The apostle Paul was in a Roman dungeon for his faithfulness to the gospel. But one night, Jesus Christ paid him a visit and offered these encouraging words:
“But the following night the Lord stood by him and said, ‘Be of good cheer (or courage), Paul; for as you have testified for Me in Jerusalem, so you must also bear witness at Rome'” (Acts 23:11 NKJV).
Jesus was revealing to the great apostle that he was more than aware of his situation. Just because he was in a prison didn’t mean that God had lost track of him.
There is a story of a minister who came to see John Bunyan, the minister who wrote Pilgrim’s Progress, in prison. He told Bunyan, “Friend, the Lord sent me to you, and I have been seeking for you in half the prisons in England.”
“No, that cannot be,” said Bunyan. “For if the Lord had sent you to me, you would have come here at once, for He knows I have been here for years.”
Jesus is there with us in our “prisons,” as well
For some people, it is a literal jail cell they are in because they have broken the law. Yet, as they have asked for God’s forgiveness, Jesus is with them there in that prison cell.
Maybe you are in a different kind of prison right now, the prison of a hospital bed. You would love to get up and just walk out, but you can’t.
Yet Jesus is there in that hospital room, convalescent home, or room in their home, saying, “Be courageous. You are not alone, and I am fully aware of your suffering.”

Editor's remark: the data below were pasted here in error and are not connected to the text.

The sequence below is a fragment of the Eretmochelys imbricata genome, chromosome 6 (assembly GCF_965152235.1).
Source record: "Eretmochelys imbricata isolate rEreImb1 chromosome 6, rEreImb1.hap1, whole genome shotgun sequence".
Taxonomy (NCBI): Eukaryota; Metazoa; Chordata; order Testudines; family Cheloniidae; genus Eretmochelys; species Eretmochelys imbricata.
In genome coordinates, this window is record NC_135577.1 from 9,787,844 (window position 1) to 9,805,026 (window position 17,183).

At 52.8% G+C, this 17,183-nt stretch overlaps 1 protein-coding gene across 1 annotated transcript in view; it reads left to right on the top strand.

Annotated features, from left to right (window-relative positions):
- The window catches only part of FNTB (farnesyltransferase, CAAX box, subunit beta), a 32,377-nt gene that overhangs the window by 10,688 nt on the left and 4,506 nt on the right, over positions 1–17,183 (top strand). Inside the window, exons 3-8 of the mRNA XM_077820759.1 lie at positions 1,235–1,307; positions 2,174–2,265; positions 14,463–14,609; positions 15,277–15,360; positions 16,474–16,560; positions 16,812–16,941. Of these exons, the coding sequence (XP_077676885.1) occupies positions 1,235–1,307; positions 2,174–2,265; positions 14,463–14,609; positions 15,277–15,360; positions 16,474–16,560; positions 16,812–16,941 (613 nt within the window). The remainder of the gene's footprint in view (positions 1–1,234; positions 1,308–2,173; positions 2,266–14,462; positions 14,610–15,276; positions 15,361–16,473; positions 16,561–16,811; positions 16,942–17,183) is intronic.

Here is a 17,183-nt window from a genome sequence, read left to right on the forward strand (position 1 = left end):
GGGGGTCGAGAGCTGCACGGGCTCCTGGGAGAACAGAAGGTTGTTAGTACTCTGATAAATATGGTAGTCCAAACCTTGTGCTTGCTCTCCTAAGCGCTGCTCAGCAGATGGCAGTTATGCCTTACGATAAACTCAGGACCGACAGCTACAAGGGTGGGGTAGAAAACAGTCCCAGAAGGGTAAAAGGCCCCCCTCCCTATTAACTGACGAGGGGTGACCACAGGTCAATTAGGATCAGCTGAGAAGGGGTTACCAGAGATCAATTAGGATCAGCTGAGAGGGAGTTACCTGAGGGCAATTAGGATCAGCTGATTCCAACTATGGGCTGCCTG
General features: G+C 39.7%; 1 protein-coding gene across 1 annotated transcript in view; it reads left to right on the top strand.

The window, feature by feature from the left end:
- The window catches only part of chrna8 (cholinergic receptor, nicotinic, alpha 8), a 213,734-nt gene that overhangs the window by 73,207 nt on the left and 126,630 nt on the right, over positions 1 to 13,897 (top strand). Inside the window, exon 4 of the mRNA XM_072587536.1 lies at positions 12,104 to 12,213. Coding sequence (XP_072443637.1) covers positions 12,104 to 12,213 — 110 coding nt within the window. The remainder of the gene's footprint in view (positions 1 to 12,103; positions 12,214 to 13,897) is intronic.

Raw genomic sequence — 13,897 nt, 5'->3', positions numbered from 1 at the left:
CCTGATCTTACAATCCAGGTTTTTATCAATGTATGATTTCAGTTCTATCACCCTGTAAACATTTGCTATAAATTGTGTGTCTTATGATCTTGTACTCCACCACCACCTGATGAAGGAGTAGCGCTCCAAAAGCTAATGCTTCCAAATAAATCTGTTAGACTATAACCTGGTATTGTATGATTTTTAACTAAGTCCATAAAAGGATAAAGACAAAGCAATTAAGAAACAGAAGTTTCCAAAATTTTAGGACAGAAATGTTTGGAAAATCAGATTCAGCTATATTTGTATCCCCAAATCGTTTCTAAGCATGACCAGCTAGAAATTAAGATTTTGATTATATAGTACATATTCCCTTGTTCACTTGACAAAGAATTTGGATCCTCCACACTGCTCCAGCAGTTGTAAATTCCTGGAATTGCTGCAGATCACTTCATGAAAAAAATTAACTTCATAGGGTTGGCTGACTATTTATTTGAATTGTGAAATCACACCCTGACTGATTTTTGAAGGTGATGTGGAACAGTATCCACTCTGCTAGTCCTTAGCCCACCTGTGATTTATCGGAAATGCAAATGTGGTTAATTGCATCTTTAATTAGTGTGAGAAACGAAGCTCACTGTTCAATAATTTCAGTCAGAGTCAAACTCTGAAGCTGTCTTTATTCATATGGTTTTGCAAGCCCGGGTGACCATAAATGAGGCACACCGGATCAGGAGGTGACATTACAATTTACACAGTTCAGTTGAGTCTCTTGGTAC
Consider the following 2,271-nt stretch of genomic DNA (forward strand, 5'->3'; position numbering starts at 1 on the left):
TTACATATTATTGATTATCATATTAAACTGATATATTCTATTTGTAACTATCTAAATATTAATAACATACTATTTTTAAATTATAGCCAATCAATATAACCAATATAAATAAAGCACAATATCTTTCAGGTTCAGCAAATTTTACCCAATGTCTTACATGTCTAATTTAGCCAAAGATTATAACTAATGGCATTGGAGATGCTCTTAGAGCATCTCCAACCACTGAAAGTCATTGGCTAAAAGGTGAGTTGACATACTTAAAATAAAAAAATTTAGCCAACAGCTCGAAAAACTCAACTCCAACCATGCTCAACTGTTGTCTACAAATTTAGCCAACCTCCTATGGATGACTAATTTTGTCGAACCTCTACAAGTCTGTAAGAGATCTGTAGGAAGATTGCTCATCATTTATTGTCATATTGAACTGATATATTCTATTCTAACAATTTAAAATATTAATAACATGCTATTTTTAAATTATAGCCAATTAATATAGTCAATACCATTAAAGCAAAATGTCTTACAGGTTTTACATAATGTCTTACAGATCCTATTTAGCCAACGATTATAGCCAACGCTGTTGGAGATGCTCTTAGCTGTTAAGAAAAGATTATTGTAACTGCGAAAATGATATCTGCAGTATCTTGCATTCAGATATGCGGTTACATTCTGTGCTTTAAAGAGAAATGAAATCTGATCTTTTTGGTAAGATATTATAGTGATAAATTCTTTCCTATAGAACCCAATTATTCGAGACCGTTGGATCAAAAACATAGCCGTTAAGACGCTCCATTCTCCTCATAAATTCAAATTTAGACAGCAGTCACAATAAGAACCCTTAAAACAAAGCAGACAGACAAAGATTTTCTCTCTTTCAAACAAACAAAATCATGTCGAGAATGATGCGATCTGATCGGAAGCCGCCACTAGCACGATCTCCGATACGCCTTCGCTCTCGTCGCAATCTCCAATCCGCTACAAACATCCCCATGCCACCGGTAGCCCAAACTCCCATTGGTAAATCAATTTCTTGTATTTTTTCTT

Or it might be a prison cell of mourning, because of the loss of a loved one through death. Whatever or wherever your prison is, Jesus is there with you now.
And Jesus also knows what lies ahead
That is why He came to Paul in this hour of need, because He knew he would need this special touch.
Paul was not really privy to what was going on all around him at this point. He did not know that 40 men had taken an oath not to eat or drink until they had killed Paul!
Sometimes, ignorance can be bliss. Many times, it’s really a good thing that we don’t know all that is swirling around us in both the supernatural and natural realm.
God reveals to us as much as we need to know, when we need to know it. Not necessarily more and certainly not less, but what we need to know. Your troubles, though unexpected, did not come as a surprise to God.
The military has a term it uses for sensitive information. If it is necessary for you to know something, it’s on a “need-to-know basis.” In the same way, God gives us what we “need to know,” when we need it.
A final quote from C.H. Spurgeon
Let me close with a quote from Spurgeon that should bring hope to any Christian facing a trial:
“The Lord knows all about your troubles before they come to you; He anticipates them by His tender foresight. Before Satan can draw the bow, the preserver of men will put His beloved beyond the reach of the arrow. Before the weapon is forged in the furnace, and prepared on the anvil, He knows how to provide us with armor of proof which shall blunt the edge of the sword and break the point of the spear.”